ii) Between December 2003 and January 2004 the Iranian Revolutionary Guards flew weapons to Hezbollah through Syria. The humanitarian assistance for the victims of the earthquake in Bam in southern Iran was flown in and the Iranians exploited the return flights to smuggle arms to Hezbollah.

iii) In May 2007 an Iranian train carrying weapons (mortar shells, light arms, rocket launchers and ammunition) was discovered in Turkey. The weapons were intended for Hezbollah. The Iranians tried to disguise them to avoid raising the suspicions of the Turkish authorities.
iv) In January 2009 a shipment of weapons was seized in Cyprus on a Cypriot ship named Monchegorsk leased by the Iranian Shipping Company. It contained anti-tank weapons, artillery and rockets, as well as materials for manufacturing rockets.

v) In October 2009 the ship Hansa India, which sailed from Iran flying the German flag, was supposed to unload a cargo of eight containers in Egypt. Following a warning from the German authorities it did not unload and instead sailed to Malta, where it was found to be carrying bullets and materials for the manufacture of weapons, apparently linked to Syria.

vi) In January 2009, according to the foreign media, Israeli planes attacked a convoy of 20 trucks in Sudan. The trucks were loaded with weapons and were on their way to the Gaza Strip. According to the reports, the attack was carried out in the desert southwest of Port Sudan. The weapons included long-range Fajr missiles which could reach Tel Aviv from the Gaza Strip.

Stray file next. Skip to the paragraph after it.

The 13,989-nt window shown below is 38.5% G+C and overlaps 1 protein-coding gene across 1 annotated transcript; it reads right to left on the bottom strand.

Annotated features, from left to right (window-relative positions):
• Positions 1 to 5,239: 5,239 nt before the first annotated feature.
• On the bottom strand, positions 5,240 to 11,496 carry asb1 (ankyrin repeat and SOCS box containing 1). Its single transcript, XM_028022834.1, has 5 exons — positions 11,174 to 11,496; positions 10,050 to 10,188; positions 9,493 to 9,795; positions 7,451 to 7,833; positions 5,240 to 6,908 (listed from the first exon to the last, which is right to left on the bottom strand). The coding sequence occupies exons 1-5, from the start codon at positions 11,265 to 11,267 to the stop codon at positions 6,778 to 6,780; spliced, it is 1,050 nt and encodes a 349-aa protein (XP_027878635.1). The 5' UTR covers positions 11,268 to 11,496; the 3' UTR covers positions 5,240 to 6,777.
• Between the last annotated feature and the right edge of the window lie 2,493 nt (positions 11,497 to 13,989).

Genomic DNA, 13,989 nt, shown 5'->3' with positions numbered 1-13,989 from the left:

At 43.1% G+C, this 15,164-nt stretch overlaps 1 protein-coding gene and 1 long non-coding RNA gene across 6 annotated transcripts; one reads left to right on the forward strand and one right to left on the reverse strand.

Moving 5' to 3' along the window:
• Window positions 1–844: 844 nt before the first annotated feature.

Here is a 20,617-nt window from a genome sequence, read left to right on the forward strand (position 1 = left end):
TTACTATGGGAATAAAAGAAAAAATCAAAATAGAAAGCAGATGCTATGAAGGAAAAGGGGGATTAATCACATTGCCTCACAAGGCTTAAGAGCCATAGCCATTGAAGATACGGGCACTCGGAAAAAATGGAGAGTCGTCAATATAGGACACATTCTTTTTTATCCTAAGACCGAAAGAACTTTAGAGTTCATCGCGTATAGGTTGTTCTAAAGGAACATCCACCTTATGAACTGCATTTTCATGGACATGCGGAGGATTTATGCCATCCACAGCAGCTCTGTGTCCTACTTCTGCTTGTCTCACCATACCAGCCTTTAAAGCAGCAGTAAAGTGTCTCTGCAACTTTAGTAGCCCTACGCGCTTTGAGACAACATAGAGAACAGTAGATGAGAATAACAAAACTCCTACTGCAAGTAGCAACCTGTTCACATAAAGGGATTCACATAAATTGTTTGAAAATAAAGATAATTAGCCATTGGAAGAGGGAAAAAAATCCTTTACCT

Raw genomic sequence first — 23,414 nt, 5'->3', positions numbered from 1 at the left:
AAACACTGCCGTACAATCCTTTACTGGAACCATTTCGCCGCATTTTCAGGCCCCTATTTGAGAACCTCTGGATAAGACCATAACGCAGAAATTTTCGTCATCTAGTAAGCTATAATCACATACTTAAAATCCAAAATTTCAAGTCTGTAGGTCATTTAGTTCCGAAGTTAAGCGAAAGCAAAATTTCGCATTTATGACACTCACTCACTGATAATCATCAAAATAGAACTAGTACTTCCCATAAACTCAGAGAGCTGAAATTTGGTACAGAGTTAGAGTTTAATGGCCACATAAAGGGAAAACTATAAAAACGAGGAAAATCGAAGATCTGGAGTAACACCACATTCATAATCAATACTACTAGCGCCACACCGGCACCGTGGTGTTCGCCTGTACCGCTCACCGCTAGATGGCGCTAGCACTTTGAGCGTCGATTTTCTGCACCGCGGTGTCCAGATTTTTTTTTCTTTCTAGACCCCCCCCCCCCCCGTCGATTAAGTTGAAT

Al-Jazeera TV, March 26, 2009
Pictures which according to Al-Jazeera TV were taken at the site of the attack in Sudan
(Al-Jazeera TV, March 26, 2009).


1 Of which there were 1,381 identified hits in Israeli territory.

2 On October 26, 2009, the Yemeni authorities detained an Iranian arms ships on its way to the Shi’ite Houthi rebels in the north of the country. In that case as well the Iranians did not make a great effort to disguise the ship’s provenance. The ITIC issued a detailed bulletin about the affair.

3 For further information see our January 12, 2009 bulletin "Iranian Support of Hamas” at http://www.terrorism-info.org.il/malam_multimedia/English/eng_n/pdf/iran_e004.pdf., and our December 8, 2008 bulletin "Exporting the Iranian revolution to Lebanon” at http://www.terrorism-info.org.il/malam_multimedia/English/eng_n/pdf/iran_e003.pdf.

4 http://www.presstv.ir/detail.aspx?id=110505&sectionid=351020203

5 http://www.ayandenews.com/news/14750

6 http://tabnak.ir/fa/pages/?cid=71406